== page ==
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Cape Horn’s History

Cape Horn is hugely significant in human history. Its discovery opened up trade routes and broke up monopolies. While it’s not South America’s southernmost island, it’s the southernmost point of the Tierra del Fuego archipelago of southern Chile.

3 mins read

It marks the point where the open waters of the Atlantic and Pacific Oceans meet, meaning that ships can sail around the South American continent without making use of privately controlled passages.

Cape Horn’s history is full of human endeavor and bravery, as sailors sought to push the limits of human achievement.


Cape Horn was discovered in 1616 by navigator Willem Schouten, captain of the "Eendracht" on a voyage funded by Isaac Le Maire. They named it Kap Hoorn, after their hometown. Schouten and his crew were the first to round Cape Horn intentionally, although a number of European sailors may have discovered it by accident, most notably Englishman Sir Francis Drake and Spaniard Francisco de Hoces. The area between Cape Horn and the South Shetland Islands of Antarctica is thus known as Drake’s Passage by English historians and Mar de Hoces by some Spanish and Latin American historians.

Impact on trade

The discovery of Cape Horn and the Drake Passage significantly impacted world trade. Ships no longer had to pass through controlled passages such as the Strait of Magellan. Indeed, Schouten was motivated to discover Cape Horn due to quarrels between his company and the Dutch East India Company, which controlled the Strait of Magellan and the Cape of Good Hope.

Cape Horn became the main route for ships traveling from Europe to East Asia, or from one coast of the United States to the other. Although passages around Cape Horn were extremely dangerous, killing an estimated 10,000 seamen between its discovery and the twentieth century, it was still preferable to other routes, such as passing through the Strait of Magellan. A monument to those who lost their lives rounding Cape Horn was unveiled in 1992.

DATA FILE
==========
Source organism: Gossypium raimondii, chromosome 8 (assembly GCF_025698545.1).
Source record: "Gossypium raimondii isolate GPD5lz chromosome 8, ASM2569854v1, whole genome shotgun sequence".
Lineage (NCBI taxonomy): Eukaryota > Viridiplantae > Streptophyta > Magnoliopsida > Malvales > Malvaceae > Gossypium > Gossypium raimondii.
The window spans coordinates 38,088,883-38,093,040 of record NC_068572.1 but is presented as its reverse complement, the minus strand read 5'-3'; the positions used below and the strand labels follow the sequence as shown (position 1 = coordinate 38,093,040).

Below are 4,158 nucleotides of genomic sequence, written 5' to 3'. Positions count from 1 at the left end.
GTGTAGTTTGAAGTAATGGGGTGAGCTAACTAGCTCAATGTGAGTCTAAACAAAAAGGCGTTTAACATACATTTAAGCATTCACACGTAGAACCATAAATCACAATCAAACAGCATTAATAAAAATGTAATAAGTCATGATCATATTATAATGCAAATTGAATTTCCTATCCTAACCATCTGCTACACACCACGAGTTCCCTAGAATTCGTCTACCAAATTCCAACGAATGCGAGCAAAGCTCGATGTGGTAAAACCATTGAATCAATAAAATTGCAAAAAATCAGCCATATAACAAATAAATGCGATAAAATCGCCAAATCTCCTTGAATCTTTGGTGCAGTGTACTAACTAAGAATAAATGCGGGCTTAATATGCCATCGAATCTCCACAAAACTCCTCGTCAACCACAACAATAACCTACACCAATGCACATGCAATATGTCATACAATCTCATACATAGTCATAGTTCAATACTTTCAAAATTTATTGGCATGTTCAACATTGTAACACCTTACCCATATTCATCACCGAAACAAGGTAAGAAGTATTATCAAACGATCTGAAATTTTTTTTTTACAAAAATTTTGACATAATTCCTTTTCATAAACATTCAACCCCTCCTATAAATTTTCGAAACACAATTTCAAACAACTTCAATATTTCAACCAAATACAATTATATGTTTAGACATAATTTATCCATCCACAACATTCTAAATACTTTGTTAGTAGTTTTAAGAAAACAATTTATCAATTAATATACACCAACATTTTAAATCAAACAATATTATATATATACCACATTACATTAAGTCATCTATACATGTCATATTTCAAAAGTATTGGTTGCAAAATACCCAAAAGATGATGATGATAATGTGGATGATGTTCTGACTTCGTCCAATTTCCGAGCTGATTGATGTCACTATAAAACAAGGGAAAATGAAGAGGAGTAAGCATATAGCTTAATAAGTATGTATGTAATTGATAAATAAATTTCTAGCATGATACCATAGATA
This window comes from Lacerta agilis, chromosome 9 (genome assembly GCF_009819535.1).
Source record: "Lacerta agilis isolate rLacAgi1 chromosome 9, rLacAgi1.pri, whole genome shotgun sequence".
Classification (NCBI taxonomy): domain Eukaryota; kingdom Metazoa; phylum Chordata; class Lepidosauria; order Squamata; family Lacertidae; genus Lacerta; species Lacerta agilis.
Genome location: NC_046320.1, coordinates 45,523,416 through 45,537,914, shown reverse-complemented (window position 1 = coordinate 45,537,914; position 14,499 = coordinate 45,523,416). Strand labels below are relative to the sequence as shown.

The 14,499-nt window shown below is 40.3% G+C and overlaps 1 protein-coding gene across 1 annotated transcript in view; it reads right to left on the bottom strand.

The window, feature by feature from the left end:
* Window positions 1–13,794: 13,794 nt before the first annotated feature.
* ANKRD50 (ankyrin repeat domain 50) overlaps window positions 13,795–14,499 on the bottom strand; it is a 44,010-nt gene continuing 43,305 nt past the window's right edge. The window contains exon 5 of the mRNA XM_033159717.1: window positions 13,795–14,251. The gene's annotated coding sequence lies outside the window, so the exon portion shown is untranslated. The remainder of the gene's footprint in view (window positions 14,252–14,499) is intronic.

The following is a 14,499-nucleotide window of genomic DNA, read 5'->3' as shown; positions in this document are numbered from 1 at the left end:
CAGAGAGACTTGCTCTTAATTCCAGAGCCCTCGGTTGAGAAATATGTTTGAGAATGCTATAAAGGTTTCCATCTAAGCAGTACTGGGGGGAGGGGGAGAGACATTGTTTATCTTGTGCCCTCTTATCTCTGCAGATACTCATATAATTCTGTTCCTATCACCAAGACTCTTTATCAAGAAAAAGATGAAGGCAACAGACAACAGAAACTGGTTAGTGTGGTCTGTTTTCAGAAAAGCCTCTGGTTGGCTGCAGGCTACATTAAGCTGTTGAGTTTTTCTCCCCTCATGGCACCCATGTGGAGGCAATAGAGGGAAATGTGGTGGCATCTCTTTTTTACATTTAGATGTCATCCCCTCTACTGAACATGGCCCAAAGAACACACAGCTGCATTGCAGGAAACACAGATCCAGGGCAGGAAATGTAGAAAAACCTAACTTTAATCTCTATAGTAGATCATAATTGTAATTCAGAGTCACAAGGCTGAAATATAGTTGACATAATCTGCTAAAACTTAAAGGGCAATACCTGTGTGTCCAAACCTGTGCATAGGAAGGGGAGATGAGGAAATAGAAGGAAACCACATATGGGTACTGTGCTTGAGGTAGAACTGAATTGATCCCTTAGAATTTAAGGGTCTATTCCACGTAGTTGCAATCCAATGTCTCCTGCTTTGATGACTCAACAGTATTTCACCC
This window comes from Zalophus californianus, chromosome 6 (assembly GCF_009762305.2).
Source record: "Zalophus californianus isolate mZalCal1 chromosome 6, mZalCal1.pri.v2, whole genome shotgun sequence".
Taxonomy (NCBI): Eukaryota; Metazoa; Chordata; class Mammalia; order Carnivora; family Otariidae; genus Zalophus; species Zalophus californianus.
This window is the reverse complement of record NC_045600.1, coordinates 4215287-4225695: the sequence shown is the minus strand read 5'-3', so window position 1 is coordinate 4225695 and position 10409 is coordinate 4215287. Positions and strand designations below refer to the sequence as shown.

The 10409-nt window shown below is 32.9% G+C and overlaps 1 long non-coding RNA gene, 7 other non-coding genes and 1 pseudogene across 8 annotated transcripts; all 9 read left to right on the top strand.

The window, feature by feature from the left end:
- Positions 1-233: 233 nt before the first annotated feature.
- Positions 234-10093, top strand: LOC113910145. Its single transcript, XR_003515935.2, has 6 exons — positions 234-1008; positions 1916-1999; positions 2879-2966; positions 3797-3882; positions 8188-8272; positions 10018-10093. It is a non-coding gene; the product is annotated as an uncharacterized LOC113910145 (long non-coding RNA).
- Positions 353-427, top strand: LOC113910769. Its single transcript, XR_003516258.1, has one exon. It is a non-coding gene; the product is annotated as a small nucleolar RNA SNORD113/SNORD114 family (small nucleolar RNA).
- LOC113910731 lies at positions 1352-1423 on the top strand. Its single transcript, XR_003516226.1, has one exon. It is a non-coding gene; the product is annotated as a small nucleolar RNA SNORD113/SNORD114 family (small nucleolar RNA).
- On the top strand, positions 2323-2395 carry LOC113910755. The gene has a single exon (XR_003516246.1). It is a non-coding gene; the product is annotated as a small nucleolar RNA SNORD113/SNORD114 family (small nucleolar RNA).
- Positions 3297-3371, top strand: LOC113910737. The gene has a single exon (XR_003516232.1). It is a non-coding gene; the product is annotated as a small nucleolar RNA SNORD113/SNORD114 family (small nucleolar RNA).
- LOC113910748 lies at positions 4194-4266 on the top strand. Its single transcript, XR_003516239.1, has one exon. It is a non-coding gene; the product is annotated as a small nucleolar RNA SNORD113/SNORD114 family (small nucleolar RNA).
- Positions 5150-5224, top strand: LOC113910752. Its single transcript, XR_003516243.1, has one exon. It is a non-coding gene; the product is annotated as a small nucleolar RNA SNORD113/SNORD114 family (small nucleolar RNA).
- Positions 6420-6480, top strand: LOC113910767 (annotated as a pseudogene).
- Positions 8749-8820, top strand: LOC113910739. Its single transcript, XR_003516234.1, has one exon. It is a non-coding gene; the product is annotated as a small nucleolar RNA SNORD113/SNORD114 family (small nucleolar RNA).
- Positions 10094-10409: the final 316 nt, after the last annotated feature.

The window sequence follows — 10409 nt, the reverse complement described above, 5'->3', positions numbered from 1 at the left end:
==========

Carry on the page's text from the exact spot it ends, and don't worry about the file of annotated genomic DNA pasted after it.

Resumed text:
The Panama Canal

The Panama Canal’s creation was a significant moment in Cape Horn’s history, costing the passage much of its former traffic around the continent. The Panama Canal simply offered a much quicker route through Central America to East Asia, or from one side of the United States to another. Some ships were too large to fit through the Panama Canal, but ship designs were soon adapted, and nowadays no regular commercial trade routes ply around the Horn.

The present day

The present-day significance of Cape Horn has more to do with sports and tourism than trade. Rounding Cape Horn is said to be the nautical equivalent of reaching Mount Everest’s summit. It’s also considered part of the fastest route to sailing around the world.

Much of the rest of the activity around Cape Horn now involves tourism. The 400th anniversary of the discovery of Cape Horn was celebrated with a parade of sails around Hornos Island, where the cape is located, in 2016; going around Cape Horn is now the most popular route for cruises in South America.

Armed with these facts, perhaps you’d like to add your name to Cape Horn’s history by making a trip yourself.

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Penguins perched on the ice of Cuverville Island, Antarctica. Credit: Espen Mills / HX Hurtigruten Expeditions

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